Reading List 2020 (January) — Tiger Tactics
1. What is Tiger Tactics?
In January, I read Tiger Tactics: Powerful Strategies for Winning Law Firms. Tiger Tactics is a book written by five practicing lawyers. It discusses various systems other attorneys implemented to open and operate a thriving law practice. After all, practicing law, by itself, is hard. But, adding the impossible task of running a law practice — making all decisions from billing, services, client intake protocol, filing system, calendar tickler system, operating hours, etc. — makes practicing law almost impossible. This book surveyed five attorneys’ perspective on how to start, manage, market, and grow a law practice. It spoke of each attorney’s failures, expounding upon what works, what didn’t, what was a good investment of time or money, what was a poor investment, and an overall strategy to day-to-day, client-to-client operations. The authors differed on certain aspects, indicating that, just like the practice of law, each attorney’s individual practice needs to be tailored to that attorney’s individual needs. After all, what works in urban settings may not apply or be practical in a rural setting.
2. Why did I read this book?
Each year, Renee’ and I attend various continuing legal education events. Some are focused on law office management. This book was recommended at one such seminar. So, Renee’ purchased this book, along with others. Being a solo practitioner, I don’t have another attorney to “bounce ideas off of.” So, by reading the perspectives of other attorneys from other parts of the country, I can glean important insight without having to “reinvent the wheel.” After all, we have finite time. I don’t want to devote time, energy, and resources towards a means that will not achieve my desired ends.
3. Themes gleaned from the book
The basic message from this book is there is several ways to run a law office. But, the important thing to do is to have systems in place that best serve your client base. Your systems should be set up and implemented in such a way as to ensure that your clients (the clients you want to have) can find you and you can expediently and competently serve them. Every step of the client interaction process from initial phone call to final result should be thought out, planned, and prepared. That process should be conveyed to the client every time he or she interacts with your office. Lastly, clients want to know that you are working on his or case. A one sentence letter stating that “nothing has changed”, being mailed (or emailed) on a regular basis to your client speaks volumes and means so much to your client.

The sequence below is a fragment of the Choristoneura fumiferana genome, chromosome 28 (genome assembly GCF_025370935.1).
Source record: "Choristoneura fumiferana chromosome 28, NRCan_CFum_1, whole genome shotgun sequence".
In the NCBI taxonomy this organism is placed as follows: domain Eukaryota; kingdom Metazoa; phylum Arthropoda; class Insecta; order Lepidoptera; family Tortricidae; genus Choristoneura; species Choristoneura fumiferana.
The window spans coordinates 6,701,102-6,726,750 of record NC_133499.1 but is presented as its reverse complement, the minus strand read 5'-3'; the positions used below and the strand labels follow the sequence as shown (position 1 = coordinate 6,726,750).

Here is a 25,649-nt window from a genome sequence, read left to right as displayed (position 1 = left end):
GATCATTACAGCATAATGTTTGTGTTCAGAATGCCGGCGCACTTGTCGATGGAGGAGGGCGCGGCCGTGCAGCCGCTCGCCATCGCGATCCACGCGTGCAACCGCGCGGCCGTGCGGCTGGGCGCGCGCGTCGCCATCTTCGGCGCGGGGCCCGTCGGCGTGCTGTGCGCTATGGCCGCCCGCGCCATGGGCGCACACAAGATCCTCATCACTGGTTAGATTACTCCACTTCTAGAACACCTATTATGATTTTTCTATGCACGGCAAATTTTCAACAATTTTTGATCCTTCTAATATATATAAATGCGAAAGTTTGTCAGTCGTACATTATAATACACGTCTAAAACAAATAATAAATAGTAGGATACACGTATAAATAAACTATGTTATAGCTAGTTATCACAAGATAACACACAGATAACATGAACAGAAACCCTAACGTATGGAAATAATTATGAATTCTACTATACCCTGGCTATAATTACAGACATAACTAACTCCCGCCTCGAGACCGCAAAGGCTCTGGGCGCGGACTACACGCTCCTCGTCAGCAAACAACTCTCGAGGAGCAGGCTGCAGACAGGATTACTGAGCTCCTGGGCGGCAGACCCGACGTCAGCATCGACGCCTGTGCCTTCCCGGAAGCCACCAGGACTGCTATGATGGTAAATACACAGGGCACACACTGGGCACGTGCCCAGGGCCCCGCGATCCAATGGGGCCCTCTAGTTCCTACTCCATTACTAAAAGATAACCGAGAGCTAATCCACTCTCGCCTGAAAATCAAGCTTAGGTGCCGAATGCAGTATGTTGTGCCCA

4.My next reading adventure?
This book came out in February 2019. A lot of themes in this book reminded me of Simon Sinek’s, Start with Why: How Great Leaders Inspire Everyone to Take Action and Jay G. Foonberg’s How to Start & Build a Law Practice. I have previously read both books. But, Foonberg’s book hasn’t been updated since June 2004. In addition, the author, Jay Foonberg, will turn 85-years-old this year. So, I wondered how the “younger lawyers’ advice” recorded in Tiger Tactics compares to a book that hasn’t been updated for 16 years but considered by many as the book when it comes to law office management. After all, a lot has changed during that period of time. So, as I closed Tiger Tactics as set it gently on the book shelf, I had two directions I wanted to go. First, I wanted to read Simon Sinek’s new book, The Infinite Game and then revisit that familiar law office management classic.
“Reading for the sheer delight of it — reading at whim– is therefore one of the most important kinds of reading there is.” — Alan Jacobs, The Pleasures of Reading in an Age of Distraction.